Fashion: Debt agony and Misery, Ekaterina Ozhiganova arose to defend Model's Right | Jeremy Spell Blog

They appear to be living the dream, walking
the catwalks of Paris, New York and Milan in
the most beautiful clothes money can buy.
But behind the glamour and the travel,
many models are earning mere “pocket
money”, tied by debt to agencies and afraid
to admit what they owe.
“The worst thing is that it is impossible to
talk about because in this industry people
only want to work with ‘successful’ girls,”
said 26-year-old Clara, who has appeared in
Vogue and walked for uber-hip labels like
Prada, Rick Owens and Comme des Garcons.
The London-based model, who is deeply in
debt to her agencies in New York and Paris,
only agreed to talk to AFP of the trap she
and many of her colleagues have fallen into
if her name was changed, fearing she
might never get work again.
Other models told AFP that they were often
paid in clothes and handbags and that they
were “almost never paid” for fashion
magazine shoots.
The model rights group Model Law, which
was set up earlier this year in Paris, said
debt is a bigger taboo than sexual
harassment since the #MeToo movement
lifted the lid on abuse.
– ‘Dubious’ practices –
The group’s co-founder Ekaterina
Ozhiganova, a Paris catwalk regular, said it
was time “to put an end to the years of
abuse, dubious practices and the flouting of
labour laws.”
Clara, who began modelling when she was
still at school, said that on her first Paris
fashion week “my agency gave me a car
(for castings) which I was sharing with
other models from the big Airbnb
apartment they had put us in.
“It was only later that I learned that I was
paying 300 euros ($350) a day for the
driver. I had signed the contract and I was
3,000 euros in debt” by the end of the
week, she added.
“Later I did New York fashion week. Every
model from overseas starts by going into
debt because the work visa is very
expensive.
“Then you stay in a ‘models’ apartment’
which your agency charges you $50 a night
for a room you share with three others.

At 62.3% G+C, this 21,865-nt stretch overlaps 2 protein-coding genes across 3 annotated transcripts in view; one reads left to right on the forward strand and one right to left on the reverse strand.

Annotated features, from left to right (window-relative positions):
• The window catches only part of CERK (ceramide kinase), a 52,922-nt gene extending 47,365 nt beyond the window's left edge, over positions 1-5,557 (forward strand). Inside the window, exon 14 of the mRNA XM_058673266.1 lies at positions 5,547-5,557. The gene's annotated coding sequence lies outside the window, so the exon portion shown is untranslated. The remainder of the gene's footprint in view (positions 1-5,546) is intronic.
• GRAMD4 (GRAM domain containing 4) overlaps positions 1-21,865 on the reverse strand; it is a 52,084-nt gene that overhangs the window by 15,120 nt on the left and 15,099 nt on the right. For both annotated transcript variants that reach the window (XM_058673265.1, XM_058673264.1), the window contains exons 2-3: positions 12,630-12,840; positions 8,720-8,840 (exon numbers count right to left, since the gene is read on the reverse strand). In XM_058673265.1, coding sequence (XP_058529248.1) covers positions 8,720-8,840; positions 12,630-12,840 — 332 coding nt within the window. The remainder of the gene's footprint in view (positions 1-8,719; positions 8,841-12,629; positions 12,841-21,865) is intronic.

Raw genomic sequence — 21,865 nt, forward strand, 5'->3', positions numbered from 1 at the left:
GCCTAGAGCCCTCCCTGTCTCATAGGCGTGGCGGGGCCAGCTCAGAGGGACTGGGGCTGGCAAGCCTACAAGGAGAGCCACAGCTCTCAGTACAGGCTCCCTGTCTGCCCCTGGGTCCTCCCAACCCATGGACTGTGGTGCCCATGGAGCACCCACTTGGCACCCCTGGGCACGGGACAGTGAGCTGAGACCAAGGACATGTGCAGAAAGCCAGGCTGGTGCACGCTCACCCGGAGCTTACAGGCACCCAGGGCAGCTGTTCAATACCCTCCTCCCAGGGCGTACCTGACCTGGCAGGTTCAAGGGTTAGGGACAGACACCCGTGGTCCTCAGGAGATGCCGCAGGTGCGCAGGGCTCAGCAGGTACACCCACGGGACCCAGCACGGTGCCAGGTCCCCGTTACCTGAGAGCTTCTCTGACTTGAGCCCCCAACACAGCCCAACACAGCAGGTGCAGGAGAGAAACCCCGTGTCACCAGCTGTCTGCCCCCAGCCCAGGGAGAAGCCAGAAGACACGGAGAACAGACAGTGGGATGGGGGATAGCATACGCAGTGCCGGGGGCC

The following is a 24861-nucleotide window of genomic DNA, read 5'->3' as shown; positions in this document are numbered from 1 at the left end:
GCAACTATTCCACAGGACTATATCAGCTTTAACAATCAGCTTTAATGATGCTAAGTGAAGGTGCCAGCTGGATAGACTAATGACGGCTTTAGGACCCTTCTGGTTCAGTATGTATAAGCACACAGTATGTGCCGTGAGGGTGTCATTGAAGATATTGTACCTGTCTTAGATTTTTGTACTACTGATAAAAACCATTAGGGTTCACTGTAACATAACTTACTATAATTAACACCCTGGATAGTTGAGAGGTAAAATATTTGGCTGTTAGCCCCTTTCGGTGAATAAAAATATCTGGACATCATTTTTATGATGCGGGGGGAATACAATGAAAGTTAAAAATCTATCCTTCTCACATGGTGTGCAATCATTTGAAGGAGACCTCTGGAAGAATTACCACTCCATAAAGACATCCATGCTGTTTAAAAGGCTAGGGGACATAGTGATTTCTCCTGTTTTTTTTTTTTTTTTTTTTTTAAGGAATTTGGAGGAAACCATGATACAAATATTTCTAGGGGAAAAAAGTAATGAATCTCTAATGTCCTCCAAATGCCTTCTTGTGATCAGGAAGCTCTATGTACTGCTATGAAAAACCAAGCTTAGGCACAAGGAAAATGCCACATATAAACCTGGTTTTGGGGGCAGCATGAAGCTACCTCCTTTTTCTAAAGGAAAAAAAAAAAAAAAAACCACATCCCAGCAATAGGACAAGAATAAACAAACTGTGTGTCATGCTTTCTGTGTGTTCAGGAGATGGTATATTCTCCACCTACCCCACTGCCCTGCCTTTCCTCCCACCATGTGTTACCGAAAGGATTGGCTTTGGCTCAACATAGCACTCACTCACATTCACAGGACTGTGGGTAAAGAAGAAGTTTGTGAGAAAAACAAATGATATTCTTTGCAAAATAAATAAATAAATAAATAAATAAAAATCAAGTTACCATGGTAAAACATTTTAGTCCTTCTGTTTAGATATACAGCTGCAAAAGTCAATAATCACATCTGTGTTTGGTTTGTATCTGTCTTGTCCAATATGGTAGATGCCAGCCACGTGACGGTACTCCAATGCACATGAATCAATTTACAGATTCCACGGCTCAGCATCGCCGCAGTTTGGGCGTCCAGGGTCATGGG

When the castings started I got really sick
and therefore missed most of them, so I
ended up going home $8,000 in the red,”
said Clara.
Yet she insisted her “situation is not
particularly bad”.
“I am still in debt to my agencies in Paris
and New York although I have since done
many jobs through them. For instance I was
in a big Paris show which had a 1,100-euro
fee, of which I got only 400. And I didn’t see
any of that because it was taken off my
debt.”
Despite her difficulties, Clara insisted that
she is doing better than most models “who
are 16, hardly speak English and come from
poor backgrounds.”
Two highly experienced US models who
also talked to AFP described being “slaves”
to debt, with agencies at times talking the
lion’s share of their earnings.
But they said East European and Brazilian
girls — who now dominate castings — are
the most vulnerable to exploitation and get
the rawest deal.
One 24-year-old American model who has
appeared in Dior, Issey Miyake, Balmain and
Off-White shows, said debt had also shaped
her personal life.
She said she took a “professional decision
to only go out with men who were rich
enough to support me,” something that
“sat awkwardly with my feminism”.
Ozhiganova, 26, said she hopes that Model
Law can help “break through” the fear of
speaking out in an industry “where you are
quickly labelled as difficult if you ask
questions.
“People imagine models earn lots of money,
but that is absolutely not true. It’s only the
case for about two percent of girls”, with
male models even worse paid, she said.
The group said unpaid work was the bane
of models’ lives. “Only rarely are people paid
for modelling for magazines even though it
takes hours of work,” Ozhiganova said.
“Okay, it’s prestigious, but how are you
going to pay your rent?”
Model Law, which is in talks with a French
union, has already met with Synam, the
body that represents French model
agencies.
Synam’s chief Isabelle Saint-Felix admitted
that Model Law had “some justified
demands” including that employment
regulations should be translated into
English given that most models working in
Paris do not speak French.
However, she questioned how
representative the group was. “They have
to narrow their claims and not make
general demands,” she said.
The treatment of models has become a hot
potato for the big luxury brands after New
York casting agent James Scully blew the
whistle last year on the way some were
treated at “cattle call” castings.
The incident prompted the two French
fashion giants LVMH and Kering — who
own some of fashion’s biggest names — to
join forces to create a charter to combat
mistreatment.
The new rules also banned the use of ultra-
thin models and those under 16.
*AFP

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